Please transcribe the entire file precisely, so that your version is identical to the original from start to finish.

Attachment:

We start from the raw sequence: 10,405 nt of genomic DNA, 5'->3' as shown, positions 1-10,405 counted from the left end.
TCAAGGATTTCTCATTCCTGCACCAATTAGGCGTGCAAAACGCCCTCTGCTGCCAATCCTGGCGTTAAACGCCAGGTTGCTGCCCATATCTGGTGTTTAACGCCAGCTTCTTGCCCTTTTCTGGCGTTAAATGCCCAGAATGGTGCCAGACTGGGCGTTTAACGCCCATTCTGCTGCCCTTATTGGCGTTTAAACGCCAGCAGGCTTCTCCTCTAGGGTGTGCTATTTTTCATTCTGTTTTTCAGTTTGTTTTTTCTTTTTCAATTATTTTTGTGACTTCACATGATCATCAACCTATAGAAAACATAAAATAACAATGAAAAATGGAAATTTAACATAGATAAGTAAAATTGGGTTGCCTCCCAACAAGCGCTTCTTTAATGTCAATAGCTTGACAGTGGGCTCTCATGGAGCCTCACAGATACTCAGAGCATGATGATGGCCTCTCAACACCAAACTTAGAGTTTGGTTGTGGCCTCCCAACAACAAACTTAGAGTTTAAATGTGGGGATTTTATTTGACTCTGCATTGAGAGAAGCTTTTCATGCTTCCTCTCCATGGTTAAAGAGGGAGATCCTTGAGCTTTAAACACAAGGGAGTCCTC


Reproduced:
We start from the raw sequence: 10,405 nt of genomic DNA, 5'->3' as shown, positions 1-10,405 counted from the left end.
TCAAGGATTTCTCATTCCTGCACCAATTAGGCGTGCAAAACGCCCTCTGCTGCCAATCCTGGCGTTAAACGCCAGGTTGCTGCCCATATCTGGTGTTTAACGCCAGCTTCTTGCCCTTTTCTGGCGTTAAATGCCCAGAATGGTGCCAGACTGGGCGTTTAACGCCCATTCTGCTGCCCTTATTGGCGTTTAAACGCCAGCAGGCTTCTCCTCTAGGGTGTGCTATTTTTCATTCTGTTTTTCAGTTTGTTTTTTCTTTTTCAATTATTTTTGTGACTTCACATGATCATCAACCTATAGAAAACATAAAATAACAATGAAAAATGGAAATTTAACATAGATAAGTAAAATTGGGTTGCCTCCCAACAAGCGCTTCTTTAATGTCAATAGCTTGACAGTGGGCTCTCATGGAGCCTCACAGATACTCAGAGCATGATGATGGCCTCTCAACACCAAACTTAGAGTTTGGTTGTGGCCTCCCAACAACAAACTTAGAGTTTAAATGTGGGGATTTTATTTGACTCTGCATTGAGAGAAGCTTTTCATGCTTCCTCTCCATGGTTAAAGAGGGAGATCCTTGAGCTTTAAACACAAGGGAGTCCTC